Over the years, the IsDB has supported and contributed to the establishment of an Islamic financial architecture. It is working with infrastructure institutions in the Islamic financial services industry to motivate and enhance the links between Islamic financial institutions and the real economy. The relationship between them is affected by the fact that Islamic financial institutions work within the global financial system.
On 29 October 2008, the lsDB organised a brainstorming session of leading bankers and economists from around the world. This led to the establishment of the Task Force on Islamic Finance and Global Financial Stability, chaired by the governor of Bank Negara Malaysia. The task force has, inter alia, examined the key elements of Islamic finance that can lead to the reform of the global financial system and build a resilient financial system, which can help prevent the recurrence of financial crises.
A major lesson of the current financial crisis is that the new international financial architecture should explicitly foster greater responsibility and accountability in the system by injecting greater market discipline. The central feature of Islamic economics and finance is, accordingly, strict adherence to Shariah principles, which reflect universal ethical values and the creation of a strong link between the financial and the real sectors. Islamic financial institutions are therefore not merely the agents for the collection of ‘spread’ in the context of debtor-creditor relationship. This prohibition of interest, or riba, helps build such a discipline into their operations.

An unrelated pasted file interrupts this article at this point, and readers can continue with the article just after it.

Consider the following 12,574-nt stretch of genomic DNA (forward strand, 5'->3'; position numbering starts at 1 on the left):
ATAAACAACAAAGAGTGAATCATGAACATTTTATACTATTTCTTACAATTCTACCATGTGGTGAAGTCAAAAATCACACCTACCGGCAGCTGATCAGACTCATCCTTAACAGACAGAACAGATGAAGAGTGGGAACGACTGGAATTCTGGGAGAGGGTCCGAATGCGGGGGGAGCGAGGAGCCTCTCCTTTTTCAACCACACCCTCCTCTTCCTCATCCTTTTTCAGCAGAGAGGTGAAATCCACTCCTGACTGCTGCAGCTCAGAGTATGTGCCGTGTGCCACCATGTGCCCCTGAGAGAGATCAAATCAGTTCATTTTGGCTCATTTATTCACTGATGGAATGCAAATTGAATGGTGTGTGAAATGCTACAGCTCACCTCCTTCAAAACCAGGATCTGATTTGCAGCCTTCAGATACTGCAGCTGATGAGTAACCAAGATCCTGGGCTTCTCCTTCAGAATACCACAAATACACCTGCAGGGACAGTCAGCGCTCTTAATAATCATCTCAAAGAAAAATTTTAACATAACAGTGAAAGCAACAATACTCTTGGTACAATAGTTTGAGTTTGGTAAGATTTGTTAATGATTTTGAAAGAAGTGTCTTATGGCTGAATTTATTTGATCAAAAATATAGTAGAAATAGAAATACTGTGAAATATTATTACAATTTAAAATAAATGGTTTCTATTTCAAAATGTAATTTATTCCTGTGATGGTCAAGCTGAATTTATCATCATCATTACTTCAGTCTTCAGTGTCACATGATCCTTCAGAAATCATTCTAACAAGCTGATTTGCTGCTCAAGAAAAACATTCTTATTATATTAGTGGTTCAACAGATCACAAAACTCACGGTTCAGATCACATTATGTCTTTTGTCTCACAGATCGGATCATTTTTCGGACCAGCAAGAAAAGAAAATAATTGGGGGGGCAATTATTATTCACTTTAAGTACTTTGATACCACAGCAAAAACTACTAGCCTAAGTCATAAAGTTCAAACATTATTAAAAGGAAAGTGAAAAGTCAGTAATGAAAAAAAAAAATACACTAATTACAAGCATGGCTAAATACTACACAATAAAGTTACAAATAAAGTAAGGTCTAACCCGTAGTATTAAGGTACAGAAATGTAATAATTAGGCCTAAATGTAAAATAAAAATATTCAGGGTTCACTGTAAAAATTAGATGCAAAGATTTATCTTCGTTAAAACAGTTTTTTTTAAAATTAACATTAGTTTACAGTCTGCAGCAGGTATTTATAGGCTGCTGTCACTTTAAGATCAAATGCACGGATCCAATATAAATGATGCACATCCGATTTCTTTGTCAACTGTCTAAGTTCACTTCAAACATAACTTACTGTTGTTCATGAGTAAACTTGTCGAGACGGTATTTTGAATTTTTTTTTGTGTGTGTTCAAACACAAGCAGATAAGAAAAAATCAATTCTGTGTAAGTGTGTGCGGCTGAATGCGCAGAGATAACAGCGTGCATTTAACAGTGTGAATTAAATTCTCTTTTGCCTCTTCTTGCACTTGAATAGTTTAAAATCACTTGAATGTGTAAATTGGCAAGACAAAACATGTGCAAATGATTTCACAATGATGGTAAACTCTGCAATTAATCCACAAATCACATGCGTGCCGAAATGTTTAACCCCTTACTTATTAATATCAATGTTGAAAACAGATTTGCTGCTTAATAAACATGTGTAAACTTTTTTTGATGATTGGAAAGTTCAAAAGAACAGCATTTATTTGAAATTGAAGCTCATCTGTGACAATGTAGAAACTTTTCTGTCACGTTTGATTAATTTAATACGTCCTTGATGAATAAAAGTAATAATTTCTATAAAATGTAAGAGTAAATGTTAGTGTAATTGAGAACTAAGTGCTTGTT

The intrinsic feature of Islamic finance is the participatory finance model in which both the financiers and business partners share in the ex-post outcome of risk and reward. Mainstreaming this feature of Islamic finance carries the potential of contributing to the promotion of market-based discipline and stability in the global financial system. Participatory financial intermediation will help in controlling leverage and the resulting excessive credit expansion. It will also, in turn, help bring about realistic pricing of assets and liabilities. Islamic contracts are generally asset based and activities transacted must comply with Islamic law.
The G20 reform agenda for international financial architecture proposes a host of regulations and assessments for the ‘too big to fail’ global financial institutions. Yet regulation of such financial institutions alone cannot counterbalance the incentives for socialisation of losses and privatisation of gains. Simply put, the ever-leveraged model of financial intermediation in a globalised world has proved disastrous.
The crumbling of ethics in the financial sector, explosion of little understood and risky debt instruments, and excessive leverage and speculation that have so unsettled financial markets, all need to be addressed. The Islamic tenet of risk sharing combined with the adherence to universal ethical values, restrictions on the sale of debt and its further securitisation can enhance the soundness and stability of institutions as well as the market, and thereby reduce the emergence of asset bubbles. A model of balanced financial and economic growth, which is at the heart of Islamic economics and finance, is necessary for achieving sustainable growth with financial stability.